Scientists Discovered Why High Intensity Interval Training Can Match Endurance Training

Scientists have always struggled to understand exactly how short, few minutes, intense interval exercises can produce similar effects to much more time consuming endurance trainings.

High intensity interval training, also known by its acronym HIIT, has become very popular in recent years with beginners, professional athletes and patients with reduced muscle functions as it has clear health benefits. Now, researchers from Stockholm’s Karolinska Institutet discovered cellular mechanisms behind the positive benefits of HIIT and why endurance training is undermined by antioxidants.

Source: Scientists Discovered Why High Intensity Interval Training Can Match Endurance Training

Here’s what they’re doing 3 times a week:

  • You need a heart rate monitor (HRM) for…
  • 5-10 minute warm up
  • 4 minutes of exercise at a heart rate of suggested BPM (220-age)
  • 3 minutes of easy work, attempting to get the heart rate down to ~135 BPM
  • Repeat 3 times

Disclaimer: If you are at high risk for a cardiac event it might be best to see a physician before participating in vigorous exercise like HIIT. But for the majority, there should be no reason to avoid this type of exercise.  I’ve covered why raising your heart rate is good for you in the past.

The idea of max heart rate is debated (see this article), and can be very personal.  I’m told that if you can talk while maintaining a high heart rate, it’s OK for you.

Stem Cell Trial Aims to Cure Blindness

Surgeons in London have carried out a pioneering human embryonic stem cell operation in an ongoing trial to find a cure for blindness for many patients.

Source: Stem cell trial aims to cure blindness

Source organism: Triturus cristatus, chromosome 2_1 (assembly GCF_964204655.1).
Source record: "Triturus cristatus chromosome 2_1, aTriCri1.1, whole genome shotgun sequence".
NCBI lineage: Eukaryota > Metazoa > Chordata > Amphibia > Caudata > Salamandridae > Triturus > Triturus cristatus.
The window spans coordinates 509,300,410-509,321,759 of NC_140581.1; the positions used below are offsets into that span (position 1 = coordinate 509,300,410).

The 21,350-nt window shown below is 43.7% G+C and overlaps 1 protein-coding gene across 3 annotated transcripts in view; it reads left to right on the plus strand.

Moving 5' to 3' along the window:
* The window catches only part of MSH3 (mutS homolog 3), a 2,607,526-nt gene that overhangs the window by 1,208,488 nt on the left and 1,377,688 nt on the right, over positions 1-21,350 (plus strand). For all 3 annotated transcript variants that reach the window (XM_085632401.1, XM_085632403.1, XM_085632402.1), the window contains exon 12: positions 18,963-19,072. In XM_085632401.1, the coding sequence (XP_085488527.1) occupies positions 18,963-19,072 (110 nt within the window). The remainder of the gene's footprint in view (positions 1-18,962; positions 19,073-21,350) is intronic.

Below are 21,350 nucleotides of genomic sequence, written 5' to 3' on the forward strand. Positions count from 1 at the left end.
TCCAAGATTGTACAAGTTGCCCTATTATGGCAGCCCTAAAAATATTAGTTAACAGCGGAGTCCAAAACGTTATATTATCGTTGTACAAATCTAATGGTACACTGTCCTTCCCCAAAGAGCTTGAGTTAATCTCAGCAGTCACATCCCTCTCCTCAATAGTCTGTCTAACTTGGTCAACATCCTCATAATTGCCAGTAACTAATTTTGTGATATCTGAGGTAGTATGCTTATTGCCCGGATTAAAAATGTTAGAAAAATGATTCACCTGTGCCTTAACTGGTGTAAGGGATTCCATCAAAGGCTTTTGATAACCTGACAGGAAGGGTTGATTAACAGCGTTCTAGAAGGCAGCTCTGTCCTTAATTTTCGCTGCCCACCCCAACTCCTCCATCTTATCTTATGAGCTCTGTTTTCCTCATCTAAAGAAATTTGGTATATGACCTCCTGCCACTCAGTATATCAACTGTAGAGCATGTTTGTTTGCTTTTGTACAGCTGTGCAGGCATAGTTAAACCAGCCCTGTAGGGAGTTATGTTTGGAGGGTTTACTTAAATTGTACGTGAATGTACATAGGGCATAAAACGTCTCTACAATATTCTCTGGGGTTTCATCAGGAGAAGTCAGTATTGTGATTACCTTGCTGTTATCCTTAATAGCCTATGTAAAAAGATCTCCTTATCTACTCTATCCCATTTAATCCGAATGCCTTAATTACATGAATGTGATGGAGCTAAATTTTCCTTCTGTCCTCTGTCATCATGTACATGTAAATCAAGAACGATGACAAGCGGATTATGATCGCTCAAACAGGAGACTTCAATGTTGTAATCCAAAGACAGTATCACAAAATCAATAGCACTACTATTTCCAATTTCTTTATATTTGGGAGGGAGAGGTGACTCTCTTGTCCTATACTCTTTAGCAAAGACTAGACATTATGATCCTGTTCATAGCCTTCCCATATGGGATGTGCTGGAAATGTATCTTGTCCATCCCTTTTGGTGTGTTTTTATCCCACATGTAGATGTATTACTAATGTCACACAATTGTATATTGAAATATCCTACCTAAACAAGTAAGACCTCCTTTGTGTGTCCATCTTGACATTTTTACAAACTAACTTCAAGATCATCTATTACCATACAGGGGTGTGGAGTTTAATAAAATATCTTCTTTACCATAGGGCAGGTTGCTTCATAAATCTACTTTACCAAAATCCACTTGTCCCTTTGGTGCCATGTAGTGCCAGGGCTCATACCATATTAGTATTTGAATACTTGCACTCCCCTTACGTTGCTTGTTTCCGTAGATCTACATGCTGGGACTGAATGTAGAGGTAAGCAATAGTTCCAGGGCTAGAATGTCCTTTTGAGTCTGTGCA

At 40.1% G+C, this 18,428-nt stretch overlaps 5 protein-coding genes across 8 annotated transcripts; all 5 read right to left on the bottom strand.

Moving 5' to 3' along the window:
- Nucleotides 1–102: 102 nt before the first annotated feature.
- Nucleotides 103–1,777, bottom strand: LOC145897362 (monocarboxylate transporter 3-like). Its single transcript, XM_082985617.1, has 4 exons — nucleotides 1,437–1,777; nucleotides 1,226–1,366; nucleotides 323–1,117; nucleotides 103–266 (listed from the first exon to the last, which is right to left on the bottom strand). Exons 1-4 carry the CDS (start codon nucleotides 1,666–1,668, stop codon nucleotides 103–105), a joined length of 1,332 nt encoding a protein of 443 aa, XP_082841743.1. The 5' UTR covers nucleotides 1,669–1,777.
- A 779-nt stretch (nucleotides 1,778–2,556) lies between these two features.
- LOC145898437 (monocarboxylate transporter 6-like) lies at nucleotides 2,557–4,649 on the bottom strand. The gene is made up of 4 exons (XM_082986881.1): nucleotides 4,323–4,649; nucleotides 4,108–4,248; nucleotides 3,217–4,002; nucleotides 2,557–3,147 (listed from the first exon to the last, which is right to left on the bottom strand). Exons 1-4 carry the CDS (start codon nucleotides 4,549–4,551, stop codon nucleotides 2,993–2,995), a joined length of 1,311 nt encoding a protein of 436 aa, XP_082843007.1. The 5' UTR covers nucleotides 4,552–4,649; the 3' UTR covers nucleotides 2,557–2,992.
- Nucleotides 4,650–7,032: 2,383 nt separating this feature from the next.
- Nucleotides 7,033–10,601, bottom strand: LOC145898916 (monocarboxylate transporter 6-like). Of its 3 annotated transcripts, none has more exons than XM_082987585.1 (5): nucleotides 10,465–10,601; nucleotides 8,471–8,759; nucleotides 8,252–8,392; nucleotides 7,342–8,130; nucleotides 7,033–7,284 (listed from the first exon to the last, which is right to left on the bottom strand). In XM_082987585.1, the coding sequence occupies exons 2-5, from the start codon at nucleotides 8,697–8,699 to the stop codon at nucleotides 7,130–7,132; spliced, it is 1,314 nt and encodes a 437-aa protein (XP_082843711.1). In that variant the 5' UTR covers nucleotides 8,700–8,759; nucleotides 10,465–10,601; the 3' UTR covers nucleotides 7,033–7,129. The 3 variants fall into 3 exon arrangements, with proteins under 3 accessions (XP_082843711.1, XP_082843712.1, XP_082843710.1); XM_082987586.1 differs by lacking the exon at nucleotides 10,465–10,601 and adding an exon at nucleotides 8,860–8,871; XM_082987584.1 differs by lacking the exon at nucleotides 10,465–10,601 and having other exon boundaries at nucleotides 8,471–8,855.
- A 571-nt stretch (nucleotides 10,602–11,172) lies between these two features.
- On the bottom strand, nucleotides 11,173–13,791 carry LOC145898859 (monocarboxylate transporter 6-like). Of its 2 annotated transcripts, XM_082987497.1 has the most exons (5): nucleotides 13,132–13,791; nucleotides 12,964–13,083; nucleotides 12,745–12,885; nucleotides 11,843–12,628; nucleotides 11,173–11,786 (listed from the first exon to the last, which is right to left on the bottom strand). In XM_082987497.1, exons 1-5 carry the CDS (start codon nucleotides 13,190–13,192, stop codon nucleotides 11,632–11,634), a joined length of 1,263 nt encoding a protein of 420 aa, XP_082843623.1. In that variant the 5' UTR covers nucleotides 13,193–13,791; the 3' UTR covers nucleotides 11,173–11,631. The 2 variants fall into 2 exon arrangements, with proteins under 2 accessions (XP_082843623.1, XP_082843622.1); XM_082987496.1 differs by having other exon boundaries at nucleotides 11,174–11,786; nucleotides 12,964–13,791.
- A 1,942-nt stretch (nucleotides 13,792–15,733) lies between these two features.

They’ll have to wait til at least Christmas to see if the patients’ vision has improved and if it is sustainable.

They used an embryonic stem cell in an attempt to rebuild the RPE, which is how they can apply it to dry AMD (I did not gather that any drusen would be removed, but I guess it would strengthen the integrity of the RPE after suffering mottling/RPED’s, and thus prevent the choroid from breaking through???). This might, one day, potentially cure only “wet” macular degeneration (MD).  Wet is the less common (10%) kind of MD, but there are still going to be millions affected by the more common “dry” (non-leaking) type of MD.

That said, a company called OCATA has halted blindness from MD (dry and Stargardt’s) in 17 out of 18 patients, and actually improved vision in 10. They have patented a technique to regrow stem cells and they are the real deal, now in Phase II I believe.

Working Out Too Hard Can Hurt Your Progress

…The problem is, if you make a task look hard, if you have to exert a lot of physical and emotional effort to accomplish it, you end up teaching your body that that task is hard. I see it all the time in the context of lifting weights: women and men just barely grinding out reps, grimacing in pain the whole time. Not to mention, consistent all-out effort often leads to all-out injury.

Source: Why You DON’T Need to ‘Go Big or Go Home’ at the Gym

I really don’t think this is a major problem for 90% of the population. Most people are far from overdoing it, and get sore going gardening. The problem is doing nothing at all, or acting like walking your dog around the block is a worthwhile fitness program. Sure, “something is better than nothing”, but if “better than absolutely nothing” is your fitness plan, you might try amping it up slowly until leisure activities don’t count as a workout for you.

Feeling Sick or Tired? To Train, Or Not to Train…

[Former pro Ben] Day believes that every single athlete undergoing a training cycle needs to better understand when to push through fatigue, illness or injury and when they should rest and recover. Below, Day discusses some guidelines in making the right decisions.

Source: Feeling sick or tired? To train or not to train…

For content from a cycling website, the only thing that applies to cycling is measuring power via a power meter (in the hub, cranks, or pedals).  Which lead me to wonder if anyone has implemented a power meter in running shoes… Someone has, and DCRainmaker has a review!  If you haven’t read DC Rainmaker stuff before, it’s incredibly detailed and insightful.